Self-build mortgages:The money behind the mortar

You've bought a plot and designed your dream home - but getting it financed is not so easy, says Stephen Pritchard
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The Independent Online

Each year, about 20,000 people build their own homes, according to Government statistics, and the number is rising. The idea of having total control of the design of a new home explains the popularity of self-build. There is also a good chance, if the home is well designed, of making a significant profit when it comes to sell.

Financing a self-build project, though, remains a challenge. The self-builder's website www.selfbuildit.co.uk estimates that the average self-build project costs £140,000, and that two-thirds of self-builders need a mortgage.

The number of financing options is far more limited than for a conventional home purchase. Unless a self-builder has a substantial amount of cash to hand, or can borrow from friends and family, he will need a mortgage that is tailored to the construction process. This means finding a mortgage lender prepared to release funds in stages, including for land purchase.

But despite the growing interest in self-build, it is an area of mortgage lending that some lenders are finding hard to service. Last year, the Britannia Building Society stopped selling self-build loans.

"Self-build is a niche market," says Mike Sims, the society's mortgage marketing manager. "Self-build mortgages are complex, both to sell and to process. We found that, despite training our staff to a high standard, it was difficult to maintain that knowledge because staff dealt with self-build cases on an infrequent basis. Also, the onset of mortgage regulation has made the sale of self-build mortgages more complicated. This may explain the more recent decisions of a number of other lenders to withdraw from this lending sector."

There are, though, still several mortgage lenders who remain committed to the market. Local building societies are often receptive to loans that need stage payments. Examples include the Swansea, Scottish and Newcastle building societies. Nationally, Norwich and Peterborough building society has a strong reputation for self-build loans, according to Ray Boulger, senior technical manager at the mortgage brokers Charcol. The specialist self-build service Buildstore also offers mortgages. The company can introduce self-builders to lenders such as HBOS, Skipton Building Society and Lloyds TSB Scotland.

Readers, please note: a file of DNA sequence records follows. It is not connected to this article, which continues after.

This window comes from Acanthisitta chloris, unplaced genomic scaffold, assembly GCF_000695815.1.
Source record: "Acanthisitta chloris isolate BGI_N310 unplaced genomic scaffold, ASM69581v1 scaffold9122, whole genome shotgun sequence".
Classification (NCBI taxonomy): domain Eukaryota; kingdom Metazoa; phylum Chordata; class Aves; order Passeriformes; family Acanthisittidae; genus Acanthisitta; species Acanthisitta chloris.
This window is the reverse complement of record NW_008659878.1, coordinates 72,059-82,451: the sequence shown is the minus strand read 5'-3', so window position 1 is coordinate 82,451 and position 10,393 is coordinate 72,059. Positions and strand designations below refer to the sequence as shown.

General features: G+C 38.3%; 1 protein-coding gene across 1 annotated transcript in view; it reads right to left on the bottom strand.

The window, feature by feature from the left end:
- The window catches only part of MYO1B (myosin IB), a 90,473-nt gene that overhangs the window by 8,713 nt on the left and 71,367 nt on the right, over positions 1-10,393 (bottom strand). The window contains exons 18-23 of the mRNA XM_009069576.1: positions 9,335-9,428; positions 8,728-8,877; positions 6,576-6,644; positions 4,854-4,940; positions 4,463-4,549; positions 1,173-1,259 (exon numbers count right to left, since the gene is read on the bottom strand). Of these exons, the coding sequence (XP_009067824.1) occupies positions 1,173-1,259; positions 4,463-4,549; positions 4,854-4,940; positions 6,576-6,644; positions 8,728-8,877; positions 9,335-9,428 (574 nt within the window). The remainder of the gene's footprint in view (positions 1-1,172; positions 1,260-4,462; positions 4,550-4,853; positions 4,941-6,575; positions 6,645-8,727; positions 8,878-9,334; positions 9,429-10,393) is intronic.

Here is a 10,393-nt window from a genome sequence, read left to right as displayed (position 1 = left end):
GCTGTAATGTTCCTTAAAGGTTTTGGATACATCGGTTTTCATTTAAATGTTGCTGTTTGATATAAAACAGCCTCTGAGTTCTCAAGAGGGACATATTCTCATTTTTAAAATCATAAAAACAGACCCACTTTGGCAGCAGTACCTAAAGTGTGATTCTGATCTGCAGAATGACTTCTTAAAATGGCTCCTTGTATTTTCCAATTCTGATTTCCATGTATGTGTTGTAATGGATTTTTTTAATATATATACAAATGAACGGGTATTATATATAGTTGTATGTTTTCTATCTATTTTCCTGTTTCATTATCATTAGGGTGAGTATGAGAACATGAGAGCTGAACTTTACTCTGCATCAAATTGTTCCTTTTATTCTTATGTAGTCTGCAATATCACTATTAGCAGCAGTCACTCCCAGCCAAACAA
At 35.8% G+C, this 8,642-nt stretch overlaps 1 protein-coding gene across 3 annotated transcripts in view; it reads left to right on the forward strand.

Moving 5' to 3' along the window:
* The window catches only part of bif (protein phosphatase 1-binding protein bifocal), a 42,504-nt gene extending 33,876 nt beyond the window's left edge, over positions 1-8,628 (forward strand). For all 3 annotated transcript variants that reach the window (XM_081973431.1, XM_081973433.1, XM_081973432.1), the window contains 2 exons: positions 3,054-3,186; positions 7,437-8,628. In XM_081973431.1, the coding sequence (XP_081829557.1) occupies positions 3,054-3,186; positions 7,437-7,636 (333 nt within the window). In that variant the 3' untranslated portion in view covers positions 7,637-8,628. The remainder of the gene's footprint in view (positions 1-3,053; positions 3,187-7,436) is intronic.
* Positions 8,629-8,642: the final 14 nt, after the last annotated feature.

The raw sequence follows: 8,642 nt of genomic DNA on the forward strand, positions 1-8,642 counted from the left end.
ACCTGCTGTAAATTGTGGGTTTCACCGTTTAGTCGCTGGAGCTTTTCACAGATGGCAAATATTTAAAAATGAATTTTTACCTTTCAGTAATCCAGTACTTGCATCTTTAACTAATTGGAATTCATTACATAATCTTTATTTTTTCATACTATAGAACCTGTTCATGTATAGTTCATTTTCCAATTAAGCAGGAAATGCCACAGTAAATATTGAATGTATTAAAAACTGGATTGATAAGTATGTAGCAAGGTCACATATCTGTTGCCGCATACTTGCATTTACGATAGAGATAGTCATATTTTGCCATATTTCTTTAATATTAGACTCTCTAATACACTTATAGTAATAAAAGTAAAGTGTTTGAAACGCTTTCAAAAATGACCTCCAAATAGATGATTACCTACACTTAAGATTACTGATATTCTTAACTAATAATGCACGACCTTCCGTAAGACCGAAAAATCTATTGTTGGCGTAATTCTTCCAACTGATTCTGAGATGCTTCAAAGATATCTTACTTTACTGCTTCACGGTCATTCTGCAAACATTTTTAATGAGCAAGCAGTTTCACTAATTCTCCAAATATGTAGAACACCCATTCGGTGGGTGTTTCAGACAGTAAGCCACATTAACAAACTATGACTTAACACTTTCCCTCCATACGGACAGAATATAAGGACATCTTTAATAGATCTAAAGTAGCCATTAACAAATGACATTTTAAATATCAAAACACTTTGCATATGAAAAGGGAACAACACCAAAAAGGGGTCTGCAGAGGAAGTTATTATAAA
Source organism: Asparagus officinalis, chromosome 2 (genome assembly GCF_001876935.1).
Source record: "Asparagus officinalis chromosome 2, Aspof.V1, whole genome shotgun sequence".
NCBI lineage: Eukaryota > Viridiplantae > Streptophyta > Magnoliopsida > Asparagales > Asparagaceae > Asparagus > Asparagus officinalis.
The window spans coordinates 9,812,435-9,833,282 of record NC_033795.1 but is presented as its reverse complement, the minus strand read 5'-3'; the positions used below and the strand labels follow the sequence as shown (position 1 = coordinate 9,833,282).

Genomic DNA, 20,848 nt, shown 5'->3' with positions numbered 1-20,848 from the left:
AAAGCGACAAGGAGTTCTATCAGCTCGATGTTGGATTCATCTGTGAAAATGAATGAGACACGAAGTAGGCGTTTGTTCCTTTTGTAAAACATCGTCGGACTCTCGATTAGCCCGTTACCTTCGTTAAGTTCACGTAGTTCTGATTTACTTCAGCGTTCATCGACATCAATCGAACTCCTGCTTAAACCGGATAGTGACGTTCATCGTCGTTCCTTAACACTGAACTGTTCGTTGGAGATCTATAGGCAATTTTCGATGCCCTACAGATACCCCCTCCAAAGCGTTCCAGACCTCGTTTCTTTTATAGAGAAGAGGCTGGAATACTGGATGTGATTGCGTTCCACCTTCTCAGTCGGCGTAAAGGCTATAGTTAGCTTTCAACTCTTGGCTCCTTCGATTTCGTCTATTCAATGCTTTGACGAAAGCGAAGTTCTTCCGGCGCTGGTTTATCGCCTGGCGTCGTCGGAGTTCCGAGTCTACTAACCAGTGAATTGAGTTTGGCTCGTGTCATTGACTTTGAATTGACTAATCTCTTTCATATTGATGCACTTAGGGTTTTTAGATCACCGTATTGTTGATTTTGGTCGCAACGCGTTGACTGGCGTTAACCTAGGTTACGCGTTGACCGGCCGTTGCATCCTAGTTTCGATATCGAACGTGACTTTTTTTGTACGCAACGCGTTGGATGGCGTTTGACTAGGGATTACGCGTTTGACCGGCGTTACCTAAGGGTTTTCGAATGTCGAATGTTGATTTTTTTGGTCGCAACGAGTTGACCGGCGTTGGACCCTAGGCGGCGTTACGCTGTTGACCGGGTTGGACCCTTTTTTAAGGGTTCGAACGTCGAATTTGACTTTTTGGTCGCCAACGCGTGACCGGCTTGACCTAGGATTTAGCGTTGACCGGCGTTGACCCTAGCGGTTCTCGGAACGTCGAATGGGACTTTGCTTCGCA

The Buildstore Accelerator mortgage offers owners loans of up to 95 per cent of the land price, as well as the same percentage for construction costs.

There is, however, a premium attached to self-build mortgages. A self-builder should expect to pay between 0.75 and one per cent more than for a standard mortgage. This is, however, significantly lower than the 2 per cent-over-base rate banks generally charge to property developers.

The premium charged for a self-build mortgage reflects the lenders' extra administration as well as the risk: there are no guarantees about the value of the property until it is finished. But the extra costs make it important for a self-builder to pick a mortgage that offers flexibility.

Ideally, according to Boulger, self-builders should look for a mortgage deal that lets them switch to any of the lender's standard mortgage products once they have finished construction.

But self-builders may well want to go back to the market and search for a new mortgage deal once they have finished their new home. One reason is that the property may be worth significantly more than the land and build costs alone. Some property market estimates suggest that the uplift in value can be between one-third and half of the original cost, although some self-builders, especially those tackling unique or architecturally interesting projects, achieve significantly more.

Potentially, this allows the builder to look for a larger mortgage, as well as to choose a loan from a mortgage company that does not handle staged mortgages.

If the new home is worth significantly more than the cost, the borrower may well need a much smaller loan to value (LTV). This could save on interest charges.

"We generally advise self builders to go for a loan with no early repayment charges so that they can move to a more competitive rate when the property is finished," says Boulger.

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